Hult retired in 2000 from "general management (CEO, COO) of emerging technology companies in their founding and development" and brings this management experience to the BOS. Since 2000, he has reoriented his life to service activities, and has the time to be able to devote to these endeavors.

Ease and fun on the job

Selectmen handle a wide variety of duties, ranging from the straightforward to the complex. Hult cites "working with town departments" as the easiest task, because "employees are excellent and highly committed to their jobs." Tice says the easiest thing is "attending the regular BOS meetings" and Williams adds that, "working with the other members of our board and with members of other town bodies makes the difficult tasks easier and the easier ones fun." In a more lighthearted vein, Carpenito says that "attending the morning coffee with the staff of the Gleason Public Library was a real pleasure," and Stevenson says that the easiest thing he has had to do as a Selectman is "thank people for all that they do for the town."

And then there are the challenges

The most difficult things that the Selectmen have to do usually center around the fiduciary charge that Williams talks about: "trying to slow the growth of operating costs." Carpenito puts this another way: "keeping Carlisle affordable for longtime residents. Citizens that remain in their homes throughout retirement are a tremendous asset to the community." Hult says he thinks the toughest issues are balancing "affordability with very real financial needs for the future" and "the affordable housing issues."

Stevenson cites the "purchase of the Benfield property, the (failed) override votes in 2002, the appointment of a new police chief and the ongoing Coventry Woods 40B application. Unfortunately," he says, "the positions and passions involved in these matters have [pitted] neighbor against neighbor at times." He adds on a more personal note that the losses of Vivian Chaput from the BOS and longtime Town Clerk and Accountant Sarah Andreassen in the same year were especially difficult to deal with.

Tice summarizes what is perhaps the most difficult challenge of all: "If you are committed to the role, you often feel frustrated that you can't do more. You truly want to make a difference!"

Special interests and plans

Tice lists technology as a personal interest, and notes that the new town Web site and the broadcast of meetings over local cable television are making town government "more accessible and transparent to allThis will enable more opportunities for citizen awareness and feedback on the issues and also possibly inspire more people to get involved on town committees and boards."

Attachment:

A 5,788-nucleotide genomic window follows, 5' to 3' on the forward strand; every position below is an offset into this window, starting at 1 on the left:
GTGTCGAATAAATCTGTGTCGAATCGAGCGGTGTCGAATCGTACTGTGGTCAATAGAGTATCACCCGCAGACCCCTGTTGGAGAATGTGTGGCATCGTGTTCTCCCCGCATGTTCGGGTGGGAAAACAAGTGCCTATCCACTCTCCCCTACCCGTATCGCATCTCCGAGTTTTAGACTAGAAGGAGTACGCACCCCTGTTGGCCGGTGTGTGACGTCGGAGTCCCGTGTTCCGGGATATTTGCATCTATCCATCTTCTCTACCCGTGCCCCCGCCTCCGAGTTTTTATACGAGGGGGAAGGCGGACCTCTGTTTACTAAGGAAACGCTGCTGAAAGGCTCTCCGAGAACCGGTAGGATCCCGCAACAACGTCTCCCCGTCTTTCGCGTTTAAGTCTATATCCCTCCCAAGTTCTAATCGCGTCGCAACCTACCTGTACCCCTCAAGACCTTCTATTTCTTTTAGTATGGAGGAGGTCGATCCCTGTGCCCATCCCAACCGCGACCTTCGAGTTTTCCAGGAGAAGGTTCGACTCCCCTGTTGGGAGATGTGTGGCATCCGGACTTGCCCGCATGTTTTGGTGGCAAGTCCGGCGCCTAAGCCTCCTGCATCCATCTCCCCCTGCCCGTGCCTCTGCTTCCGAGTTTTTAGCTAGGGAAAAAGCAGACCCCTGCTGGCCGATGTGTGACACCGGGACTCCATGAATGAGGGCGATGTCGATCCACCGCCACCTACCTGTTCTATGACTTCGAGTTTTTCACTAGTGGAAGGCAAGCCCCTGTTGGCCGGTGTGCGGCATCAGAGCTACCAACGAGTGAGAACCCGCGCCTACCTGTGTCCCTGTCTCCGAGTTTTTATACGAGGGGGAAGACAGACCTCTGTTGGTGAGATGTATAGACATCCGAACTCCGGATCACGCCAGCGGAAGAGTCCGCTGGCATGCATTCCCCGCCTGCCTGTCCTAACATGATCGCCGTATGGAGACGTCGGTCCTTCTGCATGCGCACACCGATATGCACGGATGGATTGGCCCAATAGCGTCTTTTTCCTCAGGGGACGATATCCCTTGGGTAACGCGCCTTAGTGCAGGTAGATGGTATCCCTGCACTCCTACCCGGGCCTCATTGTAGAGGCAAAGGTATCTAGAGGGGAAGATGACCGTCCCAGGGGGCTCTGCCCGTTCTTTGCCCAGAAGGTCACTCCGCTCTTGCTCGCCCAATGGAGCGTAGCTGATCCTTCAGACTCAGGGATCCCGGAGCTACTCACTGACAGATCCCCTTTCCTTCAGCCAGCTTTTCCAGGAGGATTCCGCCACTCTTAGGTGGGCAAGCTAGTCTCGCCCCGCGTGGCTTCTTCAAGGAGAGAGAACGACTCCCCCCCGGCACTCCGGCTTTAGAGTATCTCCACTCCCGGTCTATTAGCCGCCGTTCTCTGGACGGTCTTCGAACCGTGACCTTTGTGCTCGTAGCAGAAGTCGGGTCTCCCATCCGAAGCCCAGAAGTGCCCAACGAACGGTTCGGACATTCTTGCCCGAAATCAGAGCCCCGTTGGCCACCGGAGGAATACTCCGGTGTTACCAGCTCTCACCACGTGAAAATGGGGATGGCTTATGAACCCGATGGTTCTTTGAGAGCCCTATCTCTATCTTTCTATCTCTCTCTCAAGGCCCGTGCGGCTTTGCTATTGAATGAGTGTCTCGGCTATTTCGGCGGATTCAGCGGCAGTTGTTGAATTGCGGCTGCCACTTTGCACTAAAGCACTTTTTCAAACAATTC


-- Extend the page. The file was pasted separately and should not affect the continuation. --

Carpenito's special project is in line with his dedication to keeping Carlisle affordable and accessible to retirees: he "would like to see a community/senior center built in the near future that would have multigenerational benefits" and believes "it could be funded without raising taxes."

Williams says that within the context of the core goals the Selectmen outline each year, he would like to see a solution to the affordable housing issue. He suggests that Carlisle "produce a number of mixed (market rate and affordable) developments in scattered lower density projects of four units per acre with at least 40% affordable." To do this, he would push for private funding of approximately "$15,000,000 in gifts of appreciated property" which has a net cost to the donor of 60 cents or 40 cents on the dollar depending on the donor's particular tax situation. He adds that we need to "work on the state level to modify [the affordable housing] law."

Stevenson's general plan is to "serve and preserve my home town," but as a member of the town's on-call fire department and the father of triplets, he admits a "natural inclination toward public safety departmentsand maintaining a top quality education for our children."

Hult says his "focus this year has been on long-term financial projections. My interest is now to take that work and attempt to come up with a framework that allows us to undertake the replacement of our important school facilities and maintain the quality of our services, but do it in a way that is reasonably affordable to our taxpayers and particularly to our aging residents, such that they can remain in Carlisle."

Being a Selectman is, to use a simple metaphor, where the buck stops. As each BOS member has illustrated, it is a major commitment of time, skill, and effort. Is there a reward? Tice puts his finger on it when he says, "The most rewarding thing is when you have made a good decision for the town that has a positive impact on the community."

2007 The Carlisle Mosquito